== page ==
Academics argue that this right is based on several constitutional rights in Japan such as (a) a right to pursue happiness (Article 13), (b) right to receive education (Article 26.1), and (c) a labor right (Article 27.1) and freedom to choose occupations (Article 22.1). Also, the amendment of the Human Resources Development Promotion Act in 2015 (became effective in 2016) (the “Amendment”) sets up (a) an obligation for employees to make efforts to develop a career (Article 3-3) and (b) an obligation for employers to make efforts to support their employees’ career development (Article 10-3). In addition, the Ministry of Health, Labour and Welfare has promoted and supported career development for workers.
Recently in Japan, people have started to use the right to career under the context of maternity harassment, in addition to dismissal context. “Maternity harassment” is a category of workplace harassment directed at women due to pregnancy or childbirth. In Japan, any discrimination against on the basis of sex is prohibited under the Equal Employment Opportunity Act and it is illegal to dismiss, demote or treat disadvantageously women because of her pregnancy or maternity (Article 9). As a result, according to the survey in 2015, more mothers have returned to work: the return rate of women who delivered their first babies has increased from 28.9% (2005-2009) to 53.1% (2010-2014). However, the problems have come up after mothers came back to office.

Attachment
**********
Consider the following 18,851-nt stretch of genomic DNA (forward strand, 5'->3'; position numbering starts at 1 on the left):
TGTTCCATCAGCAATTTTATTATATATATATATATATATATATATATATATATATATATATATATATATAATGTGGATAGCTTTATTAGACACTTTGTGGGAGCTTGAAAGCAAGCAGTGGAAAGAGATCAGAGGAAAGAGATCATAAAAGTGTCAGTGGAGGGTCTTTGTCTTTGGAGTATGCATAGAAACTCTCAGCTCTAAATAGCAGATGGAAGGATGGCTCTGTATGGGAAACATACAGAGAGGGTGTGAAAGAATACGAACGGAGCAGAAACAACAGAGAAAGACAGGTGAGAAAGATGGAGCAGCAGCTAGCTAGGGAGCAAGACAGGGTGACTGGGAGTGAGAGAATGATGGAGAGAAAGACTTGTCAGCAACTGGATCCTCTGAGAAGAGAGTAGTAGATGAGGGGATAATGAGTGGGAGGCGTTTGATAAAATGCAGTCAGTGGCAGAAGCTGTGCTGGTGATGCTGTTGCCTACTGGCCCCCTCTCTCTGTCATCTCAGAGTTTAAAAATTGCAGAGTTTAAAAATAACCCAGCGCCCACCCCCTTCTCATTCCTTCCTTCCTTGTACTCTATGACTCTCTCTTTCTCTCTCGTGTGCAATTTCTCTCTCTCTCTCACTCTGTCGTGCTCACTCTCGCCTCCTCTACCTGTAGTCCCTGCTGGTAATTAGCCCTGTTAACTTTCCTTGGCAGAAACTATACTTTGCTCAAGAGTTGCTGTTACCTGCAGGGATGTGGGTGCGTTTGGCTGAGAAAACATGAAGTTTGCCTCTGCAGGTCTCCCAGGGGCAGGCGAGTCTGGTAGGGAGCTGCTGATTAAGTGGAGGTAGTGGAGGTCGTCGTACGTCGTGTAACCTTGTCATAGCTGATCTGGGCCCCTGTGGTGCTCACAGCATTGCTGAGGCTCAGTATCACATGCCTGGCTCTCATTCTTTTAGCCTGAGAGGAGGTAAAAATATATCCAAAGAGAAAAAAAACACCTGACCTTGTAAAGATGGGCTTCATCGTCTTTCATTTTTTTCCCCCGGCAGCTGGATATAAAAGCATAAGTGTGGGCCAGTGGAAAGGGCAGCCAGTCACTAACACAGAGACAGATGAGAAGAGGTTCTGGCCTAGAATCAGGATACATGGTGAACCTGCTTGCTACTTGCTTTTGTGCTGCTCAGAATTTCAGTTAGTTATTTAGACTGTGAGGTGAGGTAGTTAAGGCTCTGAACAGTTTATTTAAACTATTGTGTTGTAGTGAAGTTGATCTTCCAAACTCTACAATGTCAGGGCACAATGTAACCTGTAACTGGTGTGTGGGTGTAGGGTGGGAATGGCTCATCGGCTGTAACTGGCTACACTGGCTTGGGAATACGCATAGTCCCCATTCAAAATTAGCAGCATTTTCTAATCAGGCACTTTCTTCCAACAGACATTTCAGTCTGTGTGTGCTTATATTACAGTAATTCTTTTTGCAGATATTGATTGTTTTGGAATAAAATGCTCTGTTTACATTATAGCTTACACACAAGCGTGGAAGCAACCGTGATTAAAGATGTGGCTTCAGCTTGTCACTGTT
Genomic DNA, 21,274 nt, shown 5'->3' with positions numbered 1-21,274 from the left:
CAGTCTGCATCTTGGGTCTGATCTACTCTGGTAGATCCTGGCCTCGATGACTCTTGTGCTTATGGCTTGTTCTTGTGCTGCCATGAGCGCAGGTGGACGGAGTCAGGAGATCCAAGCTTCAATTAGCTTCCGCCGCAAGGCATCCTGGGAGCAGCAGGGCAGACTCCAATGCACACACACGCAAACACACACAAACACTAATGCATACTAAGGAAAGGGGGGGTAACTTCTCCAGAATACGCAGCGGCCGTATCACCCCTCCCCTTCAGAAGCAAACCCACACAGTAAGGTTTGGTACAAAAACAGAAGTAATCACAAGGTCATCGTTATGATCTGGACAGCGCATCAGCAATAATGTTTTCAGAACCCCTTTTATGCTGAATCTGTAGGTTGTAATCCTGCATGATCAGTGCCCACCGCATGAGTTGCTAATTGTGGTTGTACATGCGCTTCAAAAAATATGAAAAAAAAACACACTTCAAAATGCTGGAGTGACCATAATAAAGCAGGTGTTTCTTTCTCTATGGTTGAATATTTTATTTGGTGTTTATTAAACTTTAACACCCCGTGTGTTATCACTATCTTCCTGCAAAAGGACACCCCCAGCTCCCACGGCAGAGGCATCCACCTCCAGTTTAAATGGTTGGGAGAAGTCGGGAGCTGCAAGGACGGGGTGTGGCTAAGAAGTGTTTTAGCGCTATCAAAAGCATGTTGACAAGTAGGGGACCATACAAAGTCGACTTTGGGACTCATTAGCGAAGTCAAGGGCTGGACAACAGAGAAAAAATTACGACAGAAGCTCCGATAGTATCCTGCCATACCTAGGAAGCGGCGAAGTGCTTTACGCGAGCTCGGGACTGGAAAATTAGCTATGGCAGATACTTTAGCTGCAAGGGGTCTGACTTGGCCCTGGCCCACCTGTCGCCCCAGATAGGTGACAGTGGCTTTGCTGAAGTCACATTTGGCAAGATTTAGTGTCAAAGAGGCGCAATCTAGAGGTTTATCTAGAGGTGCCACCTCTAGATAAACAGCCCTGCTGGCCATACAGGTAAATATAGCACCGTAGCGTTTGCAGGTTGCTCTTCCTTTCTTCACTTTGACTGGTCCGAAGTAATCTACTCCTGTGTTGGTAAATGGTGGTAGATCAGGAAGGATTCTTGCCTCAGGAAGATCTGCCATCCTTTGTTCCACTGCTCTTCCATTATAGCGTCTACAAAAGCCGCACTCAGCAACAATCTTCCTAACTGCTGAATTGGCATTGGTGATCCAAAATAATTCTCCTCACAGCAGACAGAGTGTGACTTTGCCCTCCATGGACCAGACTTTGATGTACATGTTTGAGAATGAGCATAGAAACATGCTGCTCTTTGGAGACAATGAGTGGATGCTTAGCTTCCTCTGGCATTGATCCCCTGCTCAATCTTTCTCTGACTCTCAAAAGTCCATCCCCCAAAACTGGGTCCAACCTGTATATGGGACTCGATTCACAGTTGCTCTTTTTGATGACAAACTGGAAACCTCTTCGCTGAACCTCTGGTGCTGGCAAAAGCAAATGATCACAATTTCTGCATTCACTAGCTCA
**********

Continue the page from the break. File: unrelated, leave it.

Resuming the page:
One report in 2017 shows that one out of three women have experienced troubles at work related to child raising. The biggest trouble for them is that their authority was narrowed by employers (36.3%) and the second one is that they were assigned tasks which they did not want to do (26.3%). In other words, they have to give up their career plans just because they have children. Therefore, they have started to claim the right to career, the right to pursue their own lifespan career path.